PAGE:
Jefferson Airplane Concert Pushed the 1970 Limits of TCU
The band rocked on campus and caused a stir. But maybe that was the point.
Got a revolution. Got to revolution. One generation got old. One generation got soul.
Jefferson Airplane, with hits including “Volunteers,” “Somebody to Love” and “White Rabbit,” played alongside The Who, Jimi Hendrix, the Grateful Dead and Janis Joplin at 1969’s Woodstock festival.
A key player in the psychedelic rock music movement of the 1960s and ’70s, Jefferson Airplane was a leading voice in the counterculture zeitgeist.
Meanwhile, hippie vibes had wafted over to TCU. Sideburns and miniskirts speckled campus, and student activists were gaining a voice. They started questioning the in loco parentis stance of the university’s administration, meaning they challenged the idea that TCU should assume a parental role and determine proper student decorum.
Dee Simpson ’71 (MS ’74), a self-proclaimed provocateur, made it his mission to bring influential performers to campus. He was chair of the entertainment committee that landed the on-campus Jefferson Airplane concert in 1970.
Simpson, then a senior history and political science major, didn’t elaborate on the band’s political leanings with the administration. “I imagine I was careful with how much I revealed,” he said.
The band’s 1969 Volunteers album “was pretty out there,” said Simpson, a lobbyist who recently worked in his 22nd session with the Texas Legislature. With anti-war lyrics and ample profanity, the LP went gold. “They were essentially, in their way, writing anthems for armed revolution,” he said.
Though the university did an excellent job with formal cultural events such as dance and theatre performances, Simpson said, TCU “didn’t know what to do with the emerging youth culture issues.”
Simpson said he wanted to shake things up.
A Fort Worth-based music promotion group, Middle Earth, had won the bid to host a Jefferson Airplane concert. The company just needed a venue. Will Rogers Auditorium and the Tarrant County Convention Center were off the table, leaving TCU’s Daniel-Meyer Coliseum as the only available venue with the size and acoustics to satisfy the Airplane.
Middle Earth forged a deal with TCU and Simpson.
On Sunday, Nov. 1, 1970, Space Opera warmed up the crowd of 6,500-plus, which included about 1,000 students, according to The Skiff. Simpson said he remembers more students in attendance than the number reported by the student newspaper.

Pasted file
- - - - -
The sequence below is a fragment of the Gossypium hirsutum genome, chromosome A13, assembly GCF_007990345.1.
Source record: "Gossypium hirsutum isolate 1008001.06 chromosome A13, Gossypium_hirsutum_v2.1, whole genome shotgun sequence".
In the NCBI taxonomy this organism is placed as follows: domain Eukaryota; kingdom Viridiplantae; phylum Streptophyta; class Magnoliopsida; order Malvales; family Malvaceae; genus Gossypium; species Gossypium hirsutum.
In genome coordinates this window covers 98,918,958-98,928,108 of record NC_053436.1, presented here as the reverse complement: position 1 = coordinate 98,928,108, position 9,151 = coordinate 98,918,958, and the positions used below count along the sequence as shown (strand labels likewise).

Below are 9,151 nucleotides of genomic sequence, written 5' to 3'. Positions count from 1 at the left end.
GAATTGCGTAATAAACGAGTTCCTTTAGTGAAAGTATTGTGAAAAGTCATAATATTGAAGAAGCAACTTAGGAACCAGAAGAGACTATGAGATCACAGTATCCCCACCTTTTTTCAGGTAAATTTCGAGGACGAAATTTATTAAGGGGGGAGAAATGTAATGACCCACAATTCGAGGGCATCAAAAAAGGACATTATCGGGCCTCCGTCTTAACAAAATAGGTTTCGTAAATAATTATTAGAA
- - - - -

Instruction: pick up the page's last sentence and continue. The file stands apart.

Simpson and the entertainment committee hired a dozen students, including Harry Paul Ally ’72, then a junior painting major, to help manage crowd control.
“I remember people throwing candy at us,” Ally said, recalling a playful mood. “Then the Airplane came on stage and it didn’t matter — everyone just rushed up to the front of the stage. There was nothing we could do.”
At one point during the show, Simpson said, a Dallas-Fort Worth radio disc jockey took the stage and announced that police were not at the concert. He pointed to the silver and purple TCU-branded ashtrays.
“You can smoke your joints, but leave some for the maintenance staff,” Simpson recalled him saying.
For more than three hours the audience rocked with Jefferson Airplane and Hot Tuna, the band’s side project that gave pregnant vocalist Grace Slick a break. Shifting psychedelic scenes were projected onto the basketball arena’s walls.
“I remember it being fun and peaceful,” said Ally, now an artist in San Miguel de Allende, Mexico.
But by the end of the week, buzz around campus grew, and Simpson had resigned from the student chair position. Rumor was marijuana smokers and underage drinkers (all alleged to be non-TCU students) quashed the possibility of future university-sponsored rock concerts.
The Nov. 10 issue of The Skiff featured a picture of Jefferson Airplane guitarist Paul Kantner, swastika around his neck, and bassist Jack Casady above the headline “Question: Is This ‘Wholesome’ Entertainment?”
Shirley Farrell ’71, the student paper’s editor in chief, detailed the concert complaints. “The very enthusiasm begged for in the past may bring a veritable shutdown of certain shows,” she wrote.
On the same page as the article: a National Bible Week advertisement featuring Sonny and Cher and the words, “Look who reads the Bible.”
TCU athletic director Abe Martin ’32 (MEd ’45) told The Skiff he worried about Daniel-Meyer Coliseum, where the Horned Frogs played basketball. He noted chewing gum, beer cans and liquor bottles left behind by concertgoers.
Numerous students, including Ally, wrote letters to the editor expressing their views and definitions of “wholesome.”
“It is also my conviction that for a university to provide its students with a sound, well-rounded education, social functions such as rock concerts are an essential facet of education,” Ally wrote.
Administrators indeed restricted entertainment funds, but TCU students wanted more rock. A year after the Airplane show, the Grateful Dead played at Daniel-Meyer. The only hiccup in the latter event was a minor change in the start time so the first-semester women could be home by midnight curfew.
Simpson said the Jefferson Airplane concert served its purpose. “Yes, we were trying to have some fun. Yes, we made a couple mistakes — we didn’t know what the hell we were doing,” he said. “But it was a good thing. Those kids got to hear some good music, and they got to see a different world through music.”